Misinvoicing or misunderstanding?

20Jul16

This week a new study came out on Trade Misinvoicing in Primary Commodities in Developing Countries by Professor Léonce Ndikumana of the University of Massachusetts at Amherst, published by UNCTAD. It looks at the value of commodities such as copper, oil, gold, cocoa etc…exported from Chile, Cote d’Ivoire, Nigeria, South Africa and Zambia and compares this with the value of the same commodities imported into countries like the Netherlands, Switzerland, the UK and US.

Professor Ndikumana believes that mismatches in these records reveals systematic misinvoicing by mining, oil and commodity trading companies, and that it points to large-scale smuggling and tax evasion by major companies. As the FT reported “commodities from the developing world worth billions of dollars are being exported illicitly every year through misinvoicing”.

“The scale of the problem exposed by the new report should prompt governments in commodity exporting nations to prioritise tackling misinvoicing over chasing new investment, donor funding or issuing debt” a senior UN official is quoted as saying.

“Some countries are losing 67% of export revenues”

The study interprets the trade data as evidence of systematic large-scale misinvoicing (i.e. fraud) across the countries and commodities studied. For example (as summarised by UNCTAD);

  • Between 2000 and 2014, underinvoicing of gold exports from South Africa amounted to $78.2 billion, or 67% of total gold exports.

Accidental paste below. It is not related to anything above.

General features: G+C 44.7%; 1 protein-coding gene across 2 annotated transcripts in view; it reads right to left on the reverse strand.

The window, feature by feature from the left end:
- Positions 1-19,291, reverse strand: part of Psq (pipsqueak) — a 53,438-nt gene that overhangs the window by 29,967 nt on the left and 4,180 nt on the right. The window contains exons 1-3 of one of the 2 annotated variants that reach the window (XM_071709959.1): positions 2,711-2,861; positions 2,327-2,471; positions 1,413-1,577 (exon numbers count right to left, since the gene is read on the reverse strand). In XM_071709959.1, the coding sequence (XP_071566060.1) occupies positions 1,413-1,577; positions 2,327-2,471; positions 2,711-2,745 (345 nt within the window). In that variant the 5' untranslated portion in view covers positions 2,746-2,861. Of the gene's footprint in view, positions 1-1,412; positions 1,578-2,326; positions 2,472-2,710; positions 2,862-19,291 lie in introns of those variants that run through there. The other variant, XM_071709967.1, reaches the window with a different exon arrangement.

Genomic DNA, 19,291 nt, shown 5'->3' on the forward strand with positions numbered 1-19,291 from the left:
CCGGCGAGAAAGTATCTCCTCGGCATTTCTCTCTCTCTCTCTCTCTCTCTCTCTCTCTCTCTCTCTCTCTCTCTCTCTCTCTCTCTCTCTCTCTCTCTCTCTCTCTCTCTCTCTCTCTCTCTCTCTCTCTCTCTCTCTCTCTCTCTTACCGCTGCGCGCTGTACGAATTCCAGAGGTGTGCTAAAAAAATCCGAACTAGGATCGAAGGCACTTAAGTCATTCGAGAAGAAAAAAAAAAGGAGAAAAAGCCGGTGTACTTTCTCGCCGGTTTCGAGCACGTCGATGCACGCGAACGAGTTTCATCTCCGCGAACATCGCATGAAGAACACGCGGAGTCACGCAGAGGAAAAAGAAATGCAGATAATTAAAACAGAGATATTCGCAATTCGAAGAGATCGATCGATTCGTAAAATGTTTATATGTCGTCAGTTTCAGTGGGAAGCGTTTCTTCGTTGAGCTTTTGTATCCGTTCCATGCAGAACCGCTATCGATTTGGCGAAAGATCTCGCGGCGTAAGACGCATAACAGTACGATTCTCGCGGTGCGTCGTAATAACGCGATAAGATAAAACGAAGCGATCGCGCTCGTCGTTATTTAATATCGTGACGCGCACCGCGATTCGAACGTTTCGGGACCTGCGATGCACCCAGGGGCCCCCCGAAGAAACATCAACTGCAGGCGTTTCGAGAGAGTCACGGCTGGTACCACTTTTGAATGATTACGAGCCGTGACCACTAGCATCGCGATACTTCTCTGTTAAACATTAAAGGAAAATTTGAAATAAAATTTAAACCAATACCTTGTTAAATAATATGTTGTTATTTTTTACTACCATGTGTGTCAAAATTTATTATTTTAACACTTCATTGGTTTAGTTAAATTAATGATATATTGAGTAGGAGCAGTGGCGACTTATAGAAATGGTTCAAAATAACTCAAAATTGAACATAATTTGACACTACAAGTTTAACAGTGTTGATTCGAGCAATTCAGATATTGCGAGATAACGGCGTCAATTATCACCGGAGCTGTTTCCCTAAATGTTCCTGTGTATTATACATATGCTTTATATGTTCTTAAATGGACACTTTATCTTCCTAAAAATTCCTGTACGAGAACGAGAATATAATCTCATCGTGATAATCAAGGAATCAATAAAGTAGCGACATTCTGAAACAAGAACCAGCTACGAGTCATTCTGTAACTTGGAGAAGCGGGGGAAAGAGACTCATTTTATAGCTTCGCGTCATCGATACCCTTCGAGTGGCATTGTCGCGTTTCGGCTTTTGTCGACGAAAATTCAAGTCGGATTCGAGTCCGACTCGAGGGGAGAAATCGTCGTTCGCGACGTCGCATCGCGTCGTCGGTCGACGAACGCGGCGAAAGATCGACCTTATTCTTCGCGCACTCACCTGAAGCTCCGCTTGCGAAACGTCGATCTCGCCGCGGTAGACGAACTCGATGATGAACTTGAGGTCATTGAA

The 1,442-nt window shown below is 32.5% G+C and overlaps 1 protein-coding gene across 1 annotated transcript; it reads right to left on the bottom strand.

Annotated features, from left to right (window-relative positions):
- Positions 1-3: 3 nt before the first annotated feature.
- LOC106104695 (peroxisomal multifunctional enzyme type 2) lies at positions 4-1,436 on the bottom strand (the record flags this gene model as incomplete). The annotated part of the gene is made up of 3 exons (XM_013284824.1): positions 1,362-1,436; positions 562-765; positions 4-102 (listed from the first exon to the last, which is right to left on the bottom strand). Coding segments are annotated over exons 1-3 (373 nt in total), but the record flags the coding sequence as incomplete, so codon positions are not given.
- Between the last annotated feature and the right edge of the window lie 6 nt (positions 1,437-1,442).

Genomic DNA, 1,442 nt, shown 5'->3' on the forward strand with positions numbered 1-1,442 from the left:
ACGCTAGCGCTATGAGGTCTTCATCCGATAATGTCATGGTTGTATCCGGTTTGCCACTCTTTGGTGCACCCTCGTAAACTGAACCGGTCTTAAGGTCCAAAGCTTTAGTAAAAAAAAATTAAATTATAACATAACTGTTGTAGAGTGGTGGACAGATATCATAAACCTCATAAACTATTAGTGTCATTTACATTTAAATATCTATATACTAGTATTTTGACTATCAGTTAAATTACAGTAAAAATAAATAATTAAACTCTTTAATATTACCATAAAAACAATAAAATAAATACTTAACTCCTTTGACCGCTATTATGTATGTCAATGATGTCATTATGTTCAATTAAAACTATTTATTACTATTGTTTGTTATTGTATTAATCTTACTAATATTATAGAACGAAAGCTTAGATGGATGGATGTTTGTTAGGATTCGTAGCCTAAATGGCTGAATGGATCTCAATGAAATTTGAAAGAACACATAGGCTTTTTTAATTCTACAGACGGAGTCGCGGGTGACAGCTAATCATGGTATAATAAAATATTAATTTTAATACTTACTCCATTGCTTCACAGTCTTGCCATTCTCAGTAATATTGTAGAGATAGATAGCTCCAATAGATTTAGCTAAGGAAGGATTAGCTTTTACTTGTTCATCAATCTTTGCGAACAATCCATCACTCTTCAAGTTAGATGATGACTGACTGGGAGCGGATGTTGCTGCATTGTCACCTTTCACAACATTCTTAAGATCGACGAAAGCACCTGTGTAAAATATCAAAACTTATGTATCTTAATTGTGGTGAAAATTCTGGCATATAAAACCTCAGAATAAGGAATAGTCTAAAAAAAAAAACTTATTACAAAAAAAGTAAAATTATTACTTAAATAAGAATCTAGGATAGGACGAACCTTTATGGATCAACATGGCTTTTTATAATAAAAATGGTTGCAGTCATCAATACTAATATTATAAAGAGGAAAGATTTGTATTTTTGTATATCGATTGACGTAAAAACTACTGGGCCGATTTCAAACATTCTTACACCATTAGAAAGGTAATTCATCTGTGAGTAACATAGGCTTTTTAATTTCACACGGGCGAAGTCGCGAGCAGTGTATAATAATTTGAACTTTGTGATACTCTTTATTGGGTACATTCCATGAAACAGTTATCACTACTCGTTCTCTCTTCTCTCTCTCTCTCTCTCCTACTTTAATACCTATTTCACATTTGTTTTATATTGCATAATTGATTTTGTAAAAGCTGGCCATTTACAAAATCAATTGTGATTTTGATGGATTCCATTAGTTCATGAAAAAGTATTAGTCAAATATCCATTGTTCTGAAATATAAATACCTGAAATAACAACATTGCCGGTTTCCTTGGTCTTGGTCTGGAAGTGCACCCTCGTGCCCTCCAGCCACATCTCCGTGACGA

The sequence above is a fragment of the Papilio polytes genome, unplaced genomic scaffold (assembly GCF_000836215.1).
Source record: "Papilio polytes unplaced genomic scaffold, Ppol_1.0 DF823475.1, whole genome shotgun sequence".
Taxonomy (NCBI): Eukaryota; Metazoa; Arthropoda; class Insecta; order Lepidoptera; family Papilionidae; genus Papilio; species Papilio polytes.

• Between 1996 and 2014, underinvoicing of oil exports from Nigeria to the United States was worth $69.8 billion, or 24.9% of all oil exports to the US.
  • Between 1990 and 2014, Chile recorded $16.0 billion of copper exports to the Netherlands, but these exports did not show up in the Netherlands’ books.
  • Between 1995 and 2014, Zambia recorded $28.9 billion of copper exports to Switzerland, more than half of all its copper exports, but these exports did not show up in Switzerland’s books.

Ndikumana says “the implication is that it is the operators who are explicitly manipulating the invoices. There has to be complicity on both sides.“

These findings align broadly with other studies such as Global Financial Integrity’s regular estimates of trade misinvoicing, and the UNECA High Level Panel report on Illicit Financial Flows, which use a similar methodology and generate figures in tens of billions in Africa, and hundreds of billions globally.

These are extraordinary claims

What is interesting about Ndikumana’s country-and-commodity level study is that it illuminates the real world actions that are implied by the widely-cited illicit flow estimates. For example he observes that “virtually all gold exported by South Africa leaves the country unreported” and suggest that best explanation is that it is smuggled out.